By Ruchi Jhonsa, Ph.D.
From the very moment a pathogen enters the body, the immune system deploys small protein molecules called antibodies to fight it. These Y shaped molecules are very specific for the target and can float in the blood for days after clearance of the pathogen. Some scientists in the past tried extracting the liquid component of the blood called plasma, which has the antibodies, from the recovered patients and transfusing it into other patients infected with the pathogen. Surprisingly, it worked quite well.
This decade-old strategy was used in previous outbreaks, including H1N1 flu, SARS and MERS epidemic, polio, measles, and mumps and showed positive effects in a majority of the patients. There is evidence from the H5N1 and H7N9 avian flu outbreaks that the use of convalescent plasma was effective, with all patients surviving. Very recently, it was also used with some effectiveness to treat patients with Ebola.
Convalescent Plasma Therapy for COVID-19
While trials are ongoing to find the right drug for treating COVID-19, the FDA is leaving no stone unturned to deal with the COVID-19 epidemic. On Tuesday, the FDA gave emergency authorization to convalescent plasma-based treatment in patients with serious or life-threatening COVID-19 infections, only after the physician gets FDA authorization in writing or verbally.
Despite a lack of completed clinical trials, the FDA has granted temporary authorization in light of the rising cases of COVID-19 in the U.S. However, there are signs that the treatment could indeed be effective in treating COVID-19. The outcome of several clinical and preclinical trials testing the potency of convalescent plasma has been mostly positive. In fact a study by a team of Chinese medical professionals published in pre-print showed complete viral clearance in 7 out of 10 patients treated with convalescent plasma. Few more laboratories are putting their time and resources in investigating this therapy. In a statement by New York’s governor Andrew Cuomo, the state’s health agency would begin a convalescent plasma trial this week in NY, the only state in the U.S. with more than 20000 cases, at present.
Only those patients whose symptoms have completely resolved 14 days prior to donation and are negative for the virus in either mouth/throat swab or blood will be considered for the plasma donation to other patients who have severe or immediately life-threatening COVID-19. The treatment cannot be used to treat healthy people who haven’t encountered the virus.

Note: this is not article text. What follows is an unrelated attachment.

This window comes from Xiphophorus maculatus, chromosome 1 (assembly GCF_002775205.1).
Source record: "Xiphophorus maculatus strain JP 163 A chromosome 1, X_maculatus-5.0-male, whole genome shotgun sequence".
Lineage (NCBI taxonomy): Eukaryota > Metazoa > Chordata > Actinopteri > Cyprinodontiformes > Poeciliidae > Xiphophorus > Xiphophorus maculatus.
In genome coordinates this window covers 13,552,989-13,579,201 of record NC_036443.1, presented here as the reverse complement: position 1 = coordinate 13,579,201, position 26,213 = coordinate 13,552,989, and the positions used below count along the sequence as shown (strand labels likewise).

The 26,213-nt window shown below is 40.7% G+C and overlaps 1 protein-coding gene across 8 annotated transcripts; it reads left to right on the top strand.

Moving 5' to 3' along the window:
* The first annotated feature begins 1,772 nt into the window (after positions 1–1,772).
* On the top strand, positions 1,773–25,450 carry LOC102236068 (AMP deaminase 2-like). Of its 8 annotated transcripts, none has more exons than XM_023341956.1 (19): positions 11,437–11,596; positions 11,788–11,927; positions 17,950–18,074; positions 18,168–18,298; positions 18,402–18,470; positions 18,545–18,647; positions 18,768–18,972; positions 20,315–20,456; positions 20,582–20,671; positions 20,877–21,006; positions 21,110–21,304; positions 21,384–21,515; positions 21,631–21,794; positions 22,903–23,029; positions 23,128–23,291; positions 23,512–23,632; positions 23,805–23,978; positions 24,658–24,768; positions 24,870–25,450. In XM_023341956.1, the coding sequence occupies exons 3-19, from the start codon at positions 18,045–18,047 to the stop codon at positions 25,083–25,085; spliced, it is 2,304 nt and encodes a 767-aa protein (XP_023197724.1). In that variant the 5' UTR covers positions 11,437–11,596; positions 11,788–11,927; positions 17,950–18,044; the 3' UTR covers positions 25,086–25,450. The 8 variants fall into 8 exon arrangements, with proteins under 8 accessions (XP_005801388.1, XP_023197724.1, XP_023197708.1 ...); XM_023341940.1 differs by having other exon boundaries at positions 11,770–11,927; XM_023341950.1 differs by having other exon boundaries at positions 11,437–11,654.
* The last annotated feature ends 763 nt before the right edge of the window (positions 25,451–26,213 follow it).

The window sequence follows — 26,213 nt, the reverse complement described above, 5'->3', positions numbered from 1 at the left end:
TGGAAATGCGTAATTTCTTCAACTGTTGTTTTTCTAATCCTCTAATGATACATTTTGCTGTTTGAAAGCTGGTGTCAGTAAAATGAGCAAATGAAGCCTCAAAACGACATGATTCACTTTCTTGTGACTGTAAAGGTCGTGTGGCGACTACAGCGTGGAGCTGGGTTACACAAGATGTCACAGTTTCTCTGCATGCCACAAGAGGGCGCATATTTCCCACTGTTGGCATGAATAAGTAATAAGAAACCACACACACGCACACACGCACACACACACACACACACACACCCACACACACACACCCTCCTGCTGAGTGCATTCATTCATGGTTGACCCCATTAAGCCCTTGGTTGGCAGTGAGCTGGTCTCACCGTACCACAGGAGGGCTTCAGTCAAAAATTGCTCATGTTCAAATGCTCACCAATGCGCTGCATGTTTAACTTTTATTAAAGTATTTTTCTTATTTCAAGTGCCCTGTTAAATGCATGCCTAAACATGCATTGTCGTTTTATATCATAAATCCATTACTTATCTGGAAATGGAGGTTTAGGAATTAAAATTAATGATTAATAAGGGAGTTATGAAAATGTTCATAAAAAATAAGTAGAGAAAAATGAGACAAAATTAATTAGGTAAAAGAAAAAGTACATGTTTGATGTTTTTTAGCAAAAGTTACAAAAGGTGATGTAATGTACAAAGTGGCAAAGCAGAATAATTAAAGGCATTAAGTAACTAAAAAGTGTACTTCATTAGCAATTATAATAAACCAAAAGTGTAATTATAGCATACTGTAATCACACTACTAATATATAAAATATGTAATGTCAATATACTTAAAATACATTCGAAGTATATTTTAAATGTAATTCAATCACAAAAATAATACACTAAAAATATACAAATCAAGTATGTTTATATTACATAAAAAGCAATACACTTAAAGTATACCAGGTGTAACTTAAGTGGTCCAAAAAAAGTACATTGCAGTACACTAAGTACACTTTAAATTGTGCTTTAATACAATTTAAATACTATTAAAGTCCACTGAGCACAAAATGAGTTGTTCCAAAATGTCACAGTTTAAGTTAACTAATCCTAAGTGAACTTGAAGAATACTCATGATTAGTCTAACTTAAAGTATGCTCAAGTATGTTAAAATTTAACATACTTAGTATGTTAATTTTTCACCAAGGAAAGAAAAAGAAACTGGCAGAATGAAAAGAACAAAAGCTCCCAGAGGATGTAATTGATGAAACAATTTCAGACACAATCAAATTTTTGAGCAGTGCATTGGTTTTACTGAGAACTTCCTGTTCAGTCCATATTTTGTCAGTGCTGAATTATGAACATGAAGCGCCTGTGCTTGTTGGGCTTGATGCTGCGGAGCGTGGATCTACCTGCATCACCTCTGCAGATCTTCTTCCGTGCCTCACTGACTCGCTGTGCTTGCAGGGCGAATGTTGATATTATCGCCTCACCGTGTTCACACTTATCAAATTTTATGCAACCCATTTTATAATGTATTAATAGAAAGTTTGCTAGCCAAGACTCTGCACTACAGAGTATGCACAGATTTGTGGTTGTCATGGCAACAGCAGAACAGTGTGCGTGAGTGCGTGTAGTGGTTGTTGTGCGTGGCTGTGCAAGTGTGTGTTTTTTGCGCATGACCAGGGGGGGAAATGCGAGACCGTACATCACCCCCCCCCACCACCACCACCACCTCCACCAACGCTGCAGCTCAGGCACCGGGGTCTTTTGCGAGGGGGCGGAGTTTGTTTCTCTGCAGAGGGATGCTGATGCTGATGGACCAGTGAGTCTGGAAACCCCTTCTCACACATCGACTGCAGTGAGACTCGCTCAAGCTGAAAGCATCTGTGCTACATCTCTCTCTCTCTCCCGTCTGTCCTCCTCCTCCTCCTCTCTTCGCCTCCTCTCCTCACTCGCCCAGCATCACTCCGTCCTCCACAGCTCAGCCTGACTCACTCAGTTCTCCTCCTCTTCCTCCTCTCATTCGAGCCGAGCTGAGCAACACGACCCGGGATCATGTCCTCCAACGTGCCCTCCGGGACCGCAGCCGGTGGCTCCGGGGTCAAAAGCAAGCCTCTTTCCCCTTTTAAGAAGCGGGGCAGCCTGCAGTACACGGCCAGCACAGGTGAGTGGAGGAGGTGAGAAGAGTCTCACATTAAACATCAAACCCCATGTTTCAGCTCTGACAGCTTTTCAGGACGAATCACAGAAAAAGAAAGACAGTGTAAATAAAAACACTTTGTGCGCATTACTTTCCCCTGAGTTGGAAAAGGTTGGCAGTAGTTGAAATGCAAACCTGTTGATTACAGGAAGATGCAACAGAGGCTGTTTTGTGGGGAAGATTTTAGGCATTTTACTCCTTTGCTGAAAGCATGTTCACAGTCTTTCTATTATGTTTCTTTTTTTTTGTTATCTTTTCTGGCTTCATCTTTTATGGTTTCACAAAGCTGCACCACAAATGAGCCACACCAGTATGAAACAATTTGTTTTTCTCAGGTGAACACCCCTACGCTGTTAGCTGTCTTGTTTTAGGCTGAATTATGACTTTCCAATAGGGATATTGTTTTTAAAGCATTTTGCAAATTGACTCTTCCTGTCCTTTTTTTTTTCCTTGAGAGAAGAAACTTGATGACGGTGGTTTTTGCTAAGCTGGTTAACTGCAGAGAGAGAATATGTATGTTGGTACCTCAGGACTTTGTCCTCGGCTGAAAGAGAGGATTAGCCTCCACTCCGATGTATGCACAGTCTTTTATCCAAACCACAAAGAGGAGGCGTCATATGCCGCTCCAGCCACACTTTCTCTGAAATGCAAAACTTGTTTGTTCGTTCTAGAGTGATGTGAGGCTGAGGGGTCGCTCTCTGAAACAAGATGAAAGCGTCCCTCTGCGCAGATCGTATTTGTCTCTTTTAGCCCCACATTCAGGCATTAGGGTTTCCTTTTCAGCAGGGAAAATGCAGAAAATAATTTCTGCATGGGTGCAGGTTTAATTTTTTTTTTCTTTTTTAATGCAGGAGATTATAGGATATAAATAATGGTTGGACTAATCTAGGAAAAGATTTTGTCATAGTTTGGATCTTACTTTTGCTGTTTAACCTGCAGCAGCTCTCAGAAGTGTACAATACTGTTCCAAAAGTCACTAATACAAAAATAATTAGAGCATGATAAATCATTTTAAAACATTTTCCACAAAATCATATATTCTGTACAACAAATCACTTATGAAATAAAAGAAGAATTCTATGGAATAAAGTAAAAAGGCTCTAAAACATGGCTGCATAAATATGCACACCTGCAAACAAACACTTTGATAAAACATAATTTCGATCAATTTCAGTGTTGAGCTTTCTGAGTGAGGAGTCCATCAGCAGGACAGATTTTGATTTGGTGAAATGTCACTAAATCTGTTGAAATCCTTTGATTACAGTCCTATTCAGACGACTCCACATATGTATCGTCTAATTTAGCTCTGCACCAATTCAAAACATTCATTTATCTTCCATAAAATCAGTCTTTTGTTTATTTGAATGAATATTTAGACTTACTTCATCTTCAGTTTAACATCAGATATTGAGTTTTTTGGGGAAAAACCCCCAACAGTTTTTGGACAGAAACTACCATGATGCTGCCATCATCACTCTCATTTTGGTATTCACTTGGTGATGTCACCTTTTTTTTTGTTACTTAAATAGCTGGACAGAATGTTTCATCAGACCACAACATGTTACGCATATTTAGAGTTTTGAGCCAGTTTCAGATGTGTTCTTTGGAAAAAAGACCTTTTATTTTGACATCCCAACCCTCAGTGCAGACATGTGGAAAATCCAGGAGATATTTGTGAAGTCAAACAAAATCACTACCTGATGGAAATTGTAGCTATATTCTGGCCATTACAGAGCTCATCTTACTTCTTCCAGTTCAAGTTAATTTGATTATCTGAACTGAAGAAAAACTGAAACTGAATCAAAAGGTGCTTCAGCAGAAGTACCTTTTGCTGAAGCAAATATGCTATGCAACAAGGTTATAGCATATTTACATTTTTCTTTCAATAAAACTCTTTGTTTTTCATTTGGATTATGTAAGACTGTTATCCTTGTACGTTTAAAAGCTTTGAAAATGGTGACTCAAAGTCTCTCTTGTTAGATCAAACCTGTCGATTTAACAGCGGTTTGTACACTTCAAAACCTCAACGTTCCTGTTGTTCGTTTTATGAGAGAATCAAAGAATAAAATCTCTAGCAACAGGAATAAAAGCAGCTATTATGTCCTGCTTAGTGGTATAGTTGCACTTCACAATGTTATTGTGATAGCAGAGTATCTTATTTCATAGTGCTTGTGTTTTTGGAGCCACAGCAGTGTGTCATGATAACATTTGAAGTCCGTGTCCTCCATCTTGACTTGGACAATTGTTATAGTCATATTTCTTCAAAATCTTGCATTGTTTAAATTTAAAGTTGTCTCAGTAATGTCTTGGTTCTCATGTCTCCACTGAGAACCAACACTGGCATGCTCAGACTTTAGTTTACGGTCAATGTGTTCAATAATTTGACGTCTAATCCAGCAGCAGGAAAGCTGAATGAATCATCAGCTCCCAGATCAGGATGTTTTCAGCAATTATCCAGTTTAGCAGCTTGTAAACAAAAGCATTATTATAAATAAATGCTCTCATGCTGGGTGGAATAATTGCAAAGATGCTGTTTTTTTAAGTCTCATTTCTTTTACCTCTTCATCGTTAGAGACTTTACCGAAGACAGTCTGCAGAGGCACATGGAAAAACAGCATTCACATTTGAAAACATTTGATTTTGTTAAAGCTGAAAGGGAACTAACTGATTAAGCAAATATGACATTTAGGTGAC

Advocates of Convalescent Plasma Therapy
Two of the scientists, Arturo Cassdeval from John Hopkins Bloomberg School of Public Health and Liise-anne Pirofski from Albert Einstein College of Medicine have been strong advocates of the method. In a paper published last week in the Journal of clinical investigation, Dr. Cassdeval proposed to develop convalescent plasma therapy for treating COVID-19 patients after necessary regulatory permits are in place. Now that the FDA has requested investigators to work on the development of the therapy, scientists like Dr. Cassdeval will now fully invest their resources to the cause. Jeffery Henderson, associate professor of Medicine and Molecular Microbiology at Washington University School of Medicine in St. Louis also expressed his interest in the therapy and told NPR,” The FDA just opened the floodgates and our institution is scrambling to be ready to use this, as many others, I am sure.”
Certainly, the treatment comes with risks. As with all the treatments under development for COVID-19, a lot of testing will be needed to evaluate the safety and efficacy of the plasma transfusion. There are risks associated with the transfer of blood substances, which include catching infection with other infectious disease agents and reaction to components in the blood. The worst is that it could make patients sicker than they were through a response known as antibody-dependent enhancement, where the viral growth is aided by the patient’s own immune system. But the adverse outcomes have been substantially mitigated with the safety advancements over the past two decades.
- Casadevall and Pirofski, 2020, JCI
- Kong and Zhou, 2006 Hong Kong Med J
- Zhou et al., 2007 NEJM
- Wu et al., 2015 Int J Infect Dis
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